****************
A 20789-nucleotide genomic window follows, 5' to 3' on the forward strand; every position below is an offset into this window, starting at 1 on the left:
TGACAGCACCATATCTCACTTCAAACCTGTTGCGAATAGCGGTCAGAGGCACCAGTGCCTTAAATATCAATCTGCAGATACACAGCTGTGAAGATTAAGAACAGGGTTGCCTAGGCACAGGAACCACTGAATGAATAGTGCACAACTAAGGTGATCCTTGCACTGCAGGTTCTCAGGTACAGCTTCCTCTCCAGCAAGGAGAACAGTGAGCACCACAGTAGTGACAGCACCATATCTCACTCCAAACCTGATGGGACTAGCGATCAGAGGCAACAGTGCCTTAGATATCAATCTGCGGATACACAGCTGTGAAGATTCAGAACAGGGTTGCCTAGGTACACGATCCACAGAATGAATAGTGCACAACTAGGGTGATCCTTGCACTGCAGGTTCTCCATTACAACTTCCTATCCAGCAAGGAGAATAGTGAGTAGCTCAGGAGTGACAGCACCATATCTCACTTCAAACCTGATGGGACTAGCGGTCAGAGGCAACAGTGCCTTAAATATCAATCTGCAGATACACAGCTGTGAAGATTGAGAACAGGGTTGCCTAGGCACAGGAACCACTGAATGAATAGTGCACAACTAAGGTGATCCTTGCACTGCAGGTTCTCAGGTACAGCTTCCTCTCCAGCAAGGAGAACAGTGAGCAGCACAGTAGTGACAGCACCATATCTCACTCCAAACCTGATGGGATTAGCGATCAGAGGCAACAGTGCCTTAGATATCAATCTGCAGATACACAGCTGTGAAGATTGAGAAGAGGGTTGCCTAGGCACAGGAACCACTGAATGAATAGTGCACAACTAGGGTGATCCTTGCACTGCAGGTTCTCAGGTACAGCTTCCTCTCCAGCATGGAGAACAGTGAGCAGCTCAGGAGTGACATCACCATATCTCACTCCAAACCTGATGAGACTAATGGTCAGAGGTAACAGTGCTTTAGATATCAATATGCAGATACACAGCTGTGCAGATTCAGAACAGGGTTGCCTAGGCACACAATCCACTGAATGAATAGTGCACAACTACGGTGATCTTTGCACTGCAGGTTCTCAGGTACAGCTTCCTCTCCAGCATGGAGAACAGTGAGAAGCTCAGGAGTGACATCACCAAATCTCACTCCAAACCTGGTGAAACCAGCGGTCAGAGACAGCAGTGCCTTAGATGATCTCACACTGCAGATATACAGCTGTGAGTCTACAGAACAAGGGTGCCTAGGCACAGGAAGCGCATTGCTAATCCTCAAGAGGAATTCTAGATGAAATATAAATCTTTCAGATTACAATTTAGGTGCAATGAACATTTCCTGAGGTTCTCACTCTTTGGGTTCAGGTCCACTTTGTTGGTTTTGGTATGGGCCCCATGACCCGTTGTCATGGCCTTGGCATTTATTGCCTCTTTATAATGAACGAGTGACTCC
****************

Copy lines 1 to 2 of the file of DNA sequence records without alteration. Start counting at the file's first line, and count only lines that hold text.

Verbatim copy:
A 20789-nucleotide genomic window follows, 5' to 3' on the forward strand; every position below is an offset into this window, starting at 1 on the left:
TGACAGCACCATATCTCACTTCAAACCTGTTGCGAATAGCGGTCAGAGGCACCAGTGCCTTAAATATCAATCTGCAGATACACAGCTGTGAAGATTAAGAACAGGGTTGCCTAGGCACAGGAACCACTGAATGAATAGTGCACAACTAAGGTGATCCTTGCACTGCAGGTTCTCAGGTACAGCTTCCTCTCCAGCAAGGAGAACAGTGAGCACCACAGTAGTGACAGCACCATATCTCACTCCAAACCTGATGGGACTAGCGATCAGAGGCAACAGTGCCTTAGATATCAATCTGCGGATACACAGCTGTGAAGATTCAGAACAGGGTTGCCTAGGTACACGATCCACAGAATGAATAGTGCACAACTAGGGTGATCCTTGCACTGCAGGTTCTCCATTACAACTTCCTATCCAGCAAGGAGAATAGTGAGTAGCTCAGGAGTGACAGCACCATATCTCACTTCAAACCTGATGGGACTAGCGGTCAGAGGCAACAGTGCCTTAAATATCAATCTGCAGATACACAGCTGTGAAGATTGAGAACAGGGTTGCCTAGGCACAGGAACCACTGAATGAATAGTGCACAACTAAGGTGATCCTTGCACTGCAGGTTCTCAGGTACAGCTTCCTCTCCAGCAAGGAGAACAGTGAGCAGCACAGTAGTGACAGCACCATATCTCACTCCAAACCTGATGGGATTAGCGATCAGAGGCAACAGTGCCTTAGATATCAATCTGCAGATACACAGCTGTGAAGATTGAGAAGAGGGTTGCCTAGGCACAGGAACCACTGAATGAATAGTGCACAACTAGGGTGATCCTTGCACTGCAGGTTCTCAGGTACAGCTTCCTCTCCAGCATGGAGAACAGTGAGCAGCTCAGGAGTGACATCACCATATCTCACTCCAAACCTGATGAGACTAATGGTCAGAGGTAACAGTGCTTTAGATATCAATATGCAGATACACAGCTGTGCAGATTCAGAACAGGGTTGCCTAGGCACACAATCCACTGAATGAATAGTGCACAACTACGGTGATCTTTGCACTGCAGGTTCTCAGGTACAGCTTCCTCTCCAGCATGGAGAACAGTGAGAAGCTCAGGAGTGACATCACCAAATCTCACTCCAAACCTGGTGAAACCAGCGGTCAGAGACAGCAGTGCCTTAGATGATCTCACACTGCAGATATACAGCTGTGAGTCTACAGAACAAGGGTGCCTAGGCACAGGAAGCGCATTGCTAATCCTCAAGAGGAATTCTAGATGAAATATAAATCTTTCAGATTACAATTTAGGTGCAATGAACATTTCCTGAGGTTCTCACTCTTTGGGTTCAGGTCCACTTTGTTGGTTTTGGTATGGGCCCCATGACCCGTTGTCATGGCCTTGGCATTTATTGCCTCTTTATAATGAACGAGTGACTCC